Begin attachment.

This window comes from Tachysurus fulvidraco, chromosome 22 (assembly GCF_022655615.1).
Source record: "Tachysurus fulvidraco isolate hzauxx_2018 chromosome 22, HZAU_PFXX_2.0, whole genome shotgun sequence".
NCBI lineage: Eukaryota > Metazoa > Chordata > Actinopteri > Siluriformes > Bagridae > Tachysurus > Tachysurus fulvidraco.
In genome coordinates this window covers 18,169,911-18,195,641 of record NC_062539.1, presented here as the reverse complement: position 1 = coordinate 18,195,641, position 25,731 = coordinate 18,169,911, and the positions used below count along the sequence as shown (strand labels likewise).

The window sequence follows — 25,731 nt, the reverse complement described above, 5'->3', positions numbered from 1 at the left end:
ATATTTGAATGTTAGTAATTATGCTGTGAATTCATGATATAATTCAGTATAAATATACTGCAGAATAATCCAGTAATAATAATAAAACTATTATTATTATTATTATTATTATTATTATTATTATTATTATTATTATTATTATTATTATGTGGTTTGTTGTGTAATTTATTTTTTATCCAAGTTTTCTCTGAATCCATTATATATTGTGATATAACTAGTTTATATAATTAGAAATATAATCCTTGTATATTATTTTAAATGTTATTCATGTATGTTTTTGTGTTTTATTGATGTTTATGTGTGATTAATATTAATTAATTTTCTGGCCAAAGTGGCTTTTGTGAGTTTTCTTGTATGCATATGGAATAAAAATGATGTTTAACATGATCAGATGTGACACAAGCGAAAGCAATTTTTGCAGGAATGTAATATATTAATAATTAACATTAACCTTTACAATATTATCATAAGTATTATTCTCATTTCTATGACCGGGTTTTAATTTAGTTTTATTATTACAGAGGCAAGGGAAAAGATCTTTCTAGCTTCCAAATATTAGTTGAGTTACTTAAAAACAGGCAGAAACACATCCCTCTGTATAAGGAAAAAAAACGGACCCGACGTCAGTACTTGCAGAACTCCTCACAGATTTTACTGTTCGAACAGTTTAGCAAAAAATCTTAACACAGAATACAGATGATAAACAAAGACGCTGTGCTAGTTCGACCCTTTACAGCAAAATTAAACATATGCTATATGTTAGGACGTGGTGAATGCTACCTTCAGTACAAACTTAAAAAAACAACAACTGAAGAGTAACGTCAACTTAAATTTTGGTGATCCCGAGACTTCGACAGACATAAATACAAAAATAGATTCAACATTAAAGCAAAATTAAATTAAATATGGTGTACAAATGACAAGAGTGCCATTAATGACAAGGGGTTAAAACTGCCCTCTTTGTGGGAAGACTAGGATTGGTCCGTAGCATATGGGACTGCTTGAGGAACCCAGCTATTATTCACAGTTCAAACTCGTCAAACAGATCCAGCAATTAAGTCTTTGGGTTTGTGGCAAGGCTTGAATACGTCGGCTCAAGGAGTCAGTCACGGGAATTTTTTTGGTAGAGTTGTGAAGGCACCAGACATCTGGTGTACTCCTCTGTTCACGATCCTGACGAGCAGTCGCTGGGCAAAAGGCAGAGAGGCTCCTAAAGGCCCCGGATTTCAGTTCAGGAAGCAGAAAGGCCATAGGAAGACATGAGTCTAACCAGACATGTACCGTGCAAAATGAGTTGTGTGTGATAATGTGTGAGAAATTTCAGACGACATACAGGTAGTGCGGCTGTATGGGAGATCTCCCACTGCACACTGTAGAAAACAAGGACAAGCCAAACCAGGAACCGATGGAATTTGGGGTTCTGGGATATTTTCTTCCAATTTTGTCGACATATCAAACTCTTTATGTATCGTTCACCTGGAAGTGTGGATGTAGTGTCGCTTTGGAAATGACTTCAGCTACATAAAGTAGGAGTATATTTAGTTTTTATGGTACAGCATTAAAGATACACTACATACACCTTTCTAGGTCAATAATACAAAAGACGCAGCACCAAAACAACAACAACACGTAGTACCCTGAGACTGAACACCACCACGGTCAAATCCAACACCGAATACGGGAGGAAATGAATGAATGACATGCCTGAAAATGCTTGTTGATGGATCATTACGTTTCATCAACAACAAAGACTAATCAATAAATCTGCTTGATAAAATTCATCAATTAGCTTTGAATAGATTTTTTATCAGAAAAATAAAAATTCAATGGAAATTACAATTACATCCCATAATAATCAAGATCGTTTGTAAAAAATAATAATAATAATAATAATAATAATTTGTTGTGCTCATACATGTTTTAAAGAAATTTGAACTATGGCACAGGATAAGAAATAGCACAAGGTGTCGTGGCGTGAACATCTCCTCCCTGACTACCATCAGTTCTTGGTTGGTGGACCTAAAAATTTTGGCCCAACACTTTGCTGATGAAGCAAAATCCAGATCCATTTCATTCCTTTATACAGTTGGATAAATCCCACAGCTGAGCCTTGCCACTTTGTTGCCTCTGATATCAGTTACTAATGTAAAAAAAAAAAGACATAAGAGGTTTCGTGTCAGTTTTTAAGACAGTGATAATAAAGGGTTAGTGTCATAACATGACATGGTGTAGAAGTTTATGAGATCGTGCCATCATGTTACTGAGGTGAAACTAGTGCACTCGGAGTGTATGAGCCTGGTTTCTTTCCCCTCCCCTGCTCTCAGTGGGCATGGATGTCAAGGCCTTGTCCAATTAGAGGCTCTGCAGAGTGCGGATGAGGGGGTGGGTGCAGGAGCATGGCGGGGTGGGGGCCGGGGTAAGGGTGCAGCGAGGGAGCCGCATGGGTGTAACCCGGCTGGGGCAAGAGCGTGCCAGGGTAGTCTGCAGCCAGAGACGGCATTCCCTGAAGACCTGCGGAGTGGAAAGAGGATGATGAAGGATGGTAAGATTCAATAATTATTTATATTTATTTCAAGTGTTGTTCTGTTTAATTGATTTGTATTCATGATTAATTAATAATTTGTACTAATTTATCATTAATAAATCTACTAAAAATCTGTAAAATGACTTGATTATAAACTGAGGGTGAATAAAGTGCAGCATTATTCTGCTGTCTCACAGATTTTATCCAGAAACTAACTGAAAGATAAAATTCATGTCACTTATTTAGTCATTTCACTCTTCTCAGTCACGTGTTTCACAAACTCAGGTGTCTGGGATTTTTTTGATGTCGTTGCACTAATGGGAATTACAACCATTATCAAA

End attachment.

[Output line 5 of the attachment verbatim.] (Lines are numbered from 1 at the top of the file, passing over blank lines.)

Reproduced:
The window sequence follows — 25,731 nt, the reverse complement described above, 5'->3', positions numbered from 1 at the left end: